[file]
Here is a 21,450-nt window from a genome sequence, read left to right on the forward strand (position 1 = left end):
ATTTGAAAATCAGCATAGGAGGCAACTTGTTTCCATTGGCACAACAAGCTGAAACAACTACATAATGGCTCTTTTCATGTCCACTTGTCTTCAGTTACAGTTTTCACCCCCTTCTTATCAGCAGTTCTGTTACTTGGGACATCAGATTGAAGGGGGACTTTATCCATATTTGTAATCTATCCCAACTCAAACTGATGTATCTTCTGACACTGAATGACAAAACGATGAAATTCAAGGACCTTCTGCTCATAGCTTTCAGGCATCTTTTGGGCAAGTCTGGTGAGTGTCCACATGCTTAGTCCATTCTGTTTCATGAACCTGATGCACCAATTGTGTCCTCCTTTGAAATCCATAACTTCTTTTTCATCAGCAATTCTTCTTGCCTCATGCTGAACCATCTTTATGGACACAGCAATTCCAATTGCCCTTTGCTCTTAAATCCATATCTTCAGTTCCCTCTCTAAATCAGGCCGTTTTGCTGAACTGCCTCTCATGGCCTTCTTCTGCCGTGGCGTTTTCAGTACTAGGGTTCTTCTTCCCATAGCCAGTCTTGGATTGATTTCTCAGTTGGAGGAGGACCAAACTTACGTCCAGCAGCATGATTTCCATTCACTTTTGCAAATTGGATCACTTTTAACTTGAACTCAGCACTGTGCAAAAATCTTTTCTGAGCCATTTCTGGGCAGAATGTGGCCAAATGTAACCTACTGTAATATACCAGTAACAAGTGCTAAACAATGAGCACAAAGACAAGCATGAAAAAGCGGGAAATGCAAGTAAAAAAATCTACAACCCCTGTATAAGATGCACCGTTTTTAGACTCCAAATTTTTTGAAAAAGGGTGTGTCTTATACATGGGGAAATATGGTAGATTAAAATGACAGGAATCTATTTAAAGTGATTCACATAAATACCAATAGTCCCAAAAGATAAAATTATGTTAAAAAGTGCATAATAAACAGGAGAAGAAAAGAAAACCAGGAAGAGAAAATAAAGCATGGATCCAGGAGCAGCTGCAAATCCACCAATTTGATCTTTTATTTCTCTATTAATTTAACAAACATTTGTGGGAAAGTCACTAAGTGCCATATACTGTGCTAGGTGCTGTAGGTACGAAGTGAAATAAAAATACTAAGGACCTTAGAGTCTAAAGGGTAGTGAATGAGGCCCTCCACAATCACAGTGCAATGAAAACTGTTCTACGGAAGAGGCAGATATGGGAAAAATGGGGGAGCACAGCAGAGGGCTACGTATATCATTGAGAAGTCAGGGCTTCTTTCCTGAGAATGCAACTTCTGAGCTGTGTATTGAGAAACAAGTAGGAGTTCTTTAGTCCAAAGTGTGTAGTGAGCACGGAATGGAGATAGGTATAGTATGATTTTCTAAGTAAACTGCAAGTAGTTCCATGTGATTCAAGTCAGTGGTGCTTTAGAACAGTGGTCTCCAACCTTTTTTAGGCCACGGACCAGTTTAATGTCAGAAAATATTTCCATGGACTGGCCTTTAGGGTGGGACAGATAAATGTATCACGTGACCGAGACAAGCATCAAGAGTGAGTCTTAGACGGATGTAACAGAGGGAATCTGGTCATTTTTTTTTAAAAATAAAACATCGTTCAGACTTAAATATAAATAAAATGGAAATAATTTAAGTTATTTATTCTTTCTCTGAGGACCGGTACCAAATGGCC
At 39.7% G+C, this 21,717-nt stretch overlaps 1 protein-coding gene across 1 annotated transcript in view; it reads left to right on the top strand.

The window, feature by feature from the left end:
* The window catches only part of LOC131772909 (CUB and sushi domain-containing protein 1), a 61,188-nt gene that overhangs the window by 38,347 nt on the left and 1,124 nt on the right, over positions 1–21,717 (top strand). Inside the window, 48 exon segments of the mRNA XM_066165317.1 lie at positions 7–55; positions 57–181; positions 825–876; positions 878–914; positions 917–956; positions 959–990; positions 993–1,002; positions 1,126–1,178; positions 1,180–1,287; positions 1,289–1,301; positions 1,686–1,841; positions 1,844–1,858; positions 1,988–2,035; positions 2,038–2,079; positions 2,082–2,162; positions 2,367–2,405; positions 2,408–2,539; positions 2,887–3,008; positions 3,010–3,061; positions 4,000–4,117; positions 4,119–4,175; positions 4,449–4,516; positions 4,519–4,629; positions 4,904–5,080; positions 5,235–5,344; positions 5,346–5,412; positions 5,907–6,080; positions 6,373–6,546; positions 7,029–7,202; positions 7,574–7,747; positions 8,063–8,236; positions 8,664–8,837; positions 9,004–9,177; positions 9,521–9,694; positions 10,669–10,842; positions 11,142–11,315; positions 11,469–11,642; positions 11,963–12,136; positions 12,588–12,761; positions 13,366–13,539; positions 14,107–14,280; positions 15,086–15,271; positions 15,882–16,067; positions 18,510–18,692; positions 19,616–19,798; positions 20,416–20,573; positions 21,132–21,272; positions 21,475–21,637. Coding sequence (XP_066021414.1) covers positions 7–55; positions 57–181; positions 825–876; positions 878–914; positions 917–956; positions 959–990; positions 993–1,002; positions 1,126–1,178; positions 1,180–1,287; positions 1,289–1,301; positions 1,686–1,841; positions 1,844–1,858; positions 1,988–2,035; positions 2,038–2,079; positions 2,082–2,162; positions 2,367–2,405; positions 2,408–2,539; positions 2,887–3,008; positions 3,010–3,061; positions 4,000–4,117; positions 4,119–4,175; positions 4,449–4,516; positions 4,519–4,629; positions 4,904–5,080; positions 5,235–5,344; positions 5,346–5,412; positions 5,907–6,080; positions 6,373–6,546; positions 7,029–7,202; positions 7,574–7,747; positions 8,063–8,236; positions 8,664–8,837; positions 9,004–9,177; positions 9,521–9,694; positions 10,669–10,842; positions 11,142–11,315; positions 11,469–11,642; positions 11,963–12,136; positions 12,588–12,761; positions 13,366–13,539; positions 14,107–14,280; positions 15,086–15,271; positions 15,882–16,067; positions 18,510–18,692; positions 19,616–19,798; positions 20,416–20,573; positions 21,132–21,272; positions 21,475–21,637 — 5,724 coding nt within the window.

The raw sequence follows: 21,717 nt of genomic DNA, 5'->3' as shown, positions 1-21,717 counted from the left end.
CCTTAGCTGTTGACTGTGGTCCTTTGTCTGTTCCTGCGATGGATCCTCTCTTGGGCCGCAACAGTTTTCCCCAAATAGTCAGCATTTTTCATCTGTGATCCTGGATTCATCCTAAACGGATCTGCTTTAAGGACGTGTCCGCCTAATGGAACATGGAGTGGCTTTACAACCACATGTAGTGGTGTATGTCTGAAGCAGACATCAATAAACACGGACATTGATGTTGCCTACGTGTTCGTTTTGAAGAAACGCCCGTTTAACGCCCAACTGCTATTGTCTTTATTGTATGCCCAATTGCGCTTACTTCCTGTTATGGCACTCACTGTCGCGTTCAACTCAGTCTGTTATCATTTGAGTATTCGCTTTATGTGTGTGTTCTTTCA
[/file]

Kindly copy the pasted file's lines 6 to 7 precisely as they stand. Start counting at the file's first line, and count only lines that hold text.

The raw sequence follows: 21,717 nt of genomic DNA, 5'->3' as shown, positions 1-21,717 counted from the left end.
CCTTAGCTGTTGACTGTGGTCCTTTGTCTGTTCCTGCGATGGATCCTCTCTTGGGCCGCAACAGTTTTCCCCAAATAGTCAGCATTTTTCATCTGTGATCCTGGATTCATCCTAAACGGATCTGCTTTAAGGACGTGTCCGCCTAATGGAACATGGAGTGGCTTTACAACCACATGTAGTGGTGTATGTCTGAAGCAGACATCAATAAACACGGACATTGATGTTGCCTACGTGTTCGTTTTGAAGAAACGCCCGTTTAACGCCCAACTGCTATTGTCTTTATTGTATGCCCAATTGCGCTTACTTCCTGTTATGGCACTCACTGTCGCGTTCAACTCAGTCTGTTATCATTTGAGTATTCGCTTTATGTGTGTGTTCTTTCA